The Day the Letters Burnt
The day I died I prodded a sunset with a cool poker.
I knocked with a fistful of calmness. Answer.
Open, I walked into your lounge. I heard you
in the kitchen, fill a kettle, guzzle its air.
I sat in your chair, audience of the opposite chair,
a sag in the seat of who last sat on its leather.
I had no wish to fill its mould. I lit a cigarette;
The end fumed and glowed, the ashtray, Pompei.
I cleared my initials in your ash, scoured them out.
The tea tray was a raft. You sat cups on the table,
an eclipse of coffee rings stained the wood,
sets of overlapping Russian wedding bands.
I sat, easy, my smile was a tail pinned to a donkey;
you thought you put it there. Blind. You returned
to the kitchen for awfully trivial snacks. I strolled
around the room, our museum, I appointed you to life
as my curator, reading over the lines of my mouth.
I kissed the cold bust of a dead composer, hard.
Red for you to find on a cheek later, my lips
on marble stamped an undelivered letter.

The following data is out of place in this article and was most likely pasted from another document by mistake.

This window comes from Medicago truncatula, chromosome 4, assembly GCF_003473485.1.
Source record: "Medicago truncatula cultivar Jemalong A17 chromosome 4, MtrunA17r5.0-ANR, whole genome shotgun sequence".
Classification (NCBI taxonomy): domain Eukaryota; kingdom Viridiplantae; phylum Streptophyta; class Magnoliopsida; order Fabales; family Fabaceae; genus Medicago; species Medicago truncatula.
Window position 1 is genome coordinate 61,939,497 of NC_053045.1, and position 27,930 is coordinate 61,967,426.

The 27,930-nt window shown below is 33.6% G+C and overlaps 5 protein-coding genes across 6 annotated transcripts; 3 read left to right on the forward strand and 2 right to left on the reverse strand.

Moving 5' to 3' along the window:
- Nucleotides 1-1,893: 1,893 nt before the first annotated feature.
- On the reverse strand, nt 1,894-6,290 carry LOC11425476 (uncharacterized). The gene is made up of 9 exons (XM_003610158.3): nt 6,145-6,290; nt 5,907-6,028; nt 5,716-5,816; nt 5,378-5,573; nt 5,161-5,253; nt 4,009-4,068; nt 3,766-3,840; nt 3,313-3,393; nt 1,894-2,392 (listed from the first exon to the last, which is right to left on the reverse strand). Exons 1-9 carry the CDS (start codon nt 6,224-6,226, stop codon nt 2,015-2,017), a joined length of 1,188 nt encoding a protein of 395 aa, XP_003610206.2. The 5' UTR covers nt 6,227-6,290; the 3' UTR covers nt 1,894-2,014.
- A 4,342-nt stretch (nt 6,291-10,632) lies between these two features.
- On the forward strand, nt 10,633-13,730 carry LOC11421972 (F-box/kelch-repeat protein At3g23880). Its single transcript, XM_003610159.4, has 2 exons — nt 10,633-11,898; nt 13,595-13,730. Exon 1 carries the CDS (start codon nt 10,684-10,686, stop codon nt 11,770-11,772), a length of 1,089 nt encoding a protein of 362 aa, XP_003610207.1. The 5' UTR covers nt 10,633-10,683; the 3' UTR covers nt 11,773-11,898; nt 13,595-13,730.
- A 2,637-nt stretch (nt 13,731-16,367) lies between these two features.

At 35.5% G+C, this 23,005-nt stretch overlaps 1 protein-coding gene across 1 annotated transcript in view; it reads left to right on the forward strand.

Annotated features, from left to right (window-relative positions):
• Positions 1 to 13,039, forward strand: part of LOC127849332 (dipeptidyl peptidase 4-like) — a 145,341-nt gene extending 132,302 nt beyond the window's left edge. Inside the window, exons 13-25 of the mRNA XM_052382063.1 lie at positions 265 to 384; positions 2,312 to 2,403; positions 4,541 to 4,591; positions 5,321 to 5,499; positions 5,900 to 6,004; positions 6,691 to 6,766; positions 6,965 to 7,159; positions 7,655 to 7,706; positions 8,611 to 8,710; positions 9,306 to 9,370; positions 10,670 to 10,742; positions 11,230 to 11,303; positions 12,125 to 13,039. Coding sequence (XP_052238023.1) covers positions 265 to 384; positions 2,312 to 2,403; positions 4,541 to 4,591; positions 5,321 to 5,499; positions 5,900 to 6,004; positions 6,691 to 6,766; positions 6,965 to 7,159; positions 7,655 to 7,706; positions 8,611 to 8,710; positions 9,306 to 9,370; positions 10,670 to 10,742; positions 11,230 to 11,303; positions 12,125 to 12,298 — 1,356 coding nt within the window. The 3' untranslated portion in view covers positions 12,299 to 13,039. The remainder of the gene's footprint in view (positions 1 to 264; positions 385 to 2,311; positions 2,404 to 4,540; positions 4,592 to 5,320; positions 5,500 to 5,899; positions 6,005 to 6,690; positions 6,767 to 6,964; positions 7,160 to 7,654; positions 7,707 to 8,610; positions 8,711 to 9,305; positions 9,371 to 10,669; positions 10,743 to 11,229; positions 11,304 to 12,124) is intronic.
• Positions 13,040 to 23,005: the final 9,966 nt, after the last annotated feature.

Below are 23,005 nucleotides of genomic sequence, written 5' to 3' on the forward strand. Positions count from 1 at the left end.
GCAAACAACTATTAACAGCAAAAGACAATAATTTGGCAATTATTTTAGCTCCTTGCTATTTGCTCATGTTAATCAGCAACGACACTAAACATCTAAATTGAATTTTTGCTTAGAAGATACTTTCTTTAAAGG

You put down a polka dot plate, a crescent of cookies.
And I drained my cup and looked at my watch;
its glass eye clocked me back. I walked into the hall.
We did no dance now, sorry steps, a coy side to side
around how neither of us knew how to say goodbye.
I didn’t hang on the hook your gaze, a coat in wait
for arms to fill me, bend me into the shape of a girl.
But, for an instant, I felt my spine, dominoes,
if you stood too close ,vertebrae tipped by breath,
a word knocking my resolve down. I recalled my scarf,
left on the chair-arm, a ribbon of poppies
gift-wrapped where I last sat. I didn’t go back.
Light as a woman late for the theatre, I stepped out
towards courting night, a suede glove at the door.
Outside, our breath surprised us, ghosts dressing up
in each other’s clothes. Everything was smoke,
bonfires, a neighbour was burning his papers.
I spread my fingers, ash landed like snowflakes,
all our letters, kisses, no two quite the same.
I almost felt sorry for you watching me drive away.
On the step of the house, I saw a boy locked out, a loser
of a game only time may let you know we ever played.
Angela Readman © 2012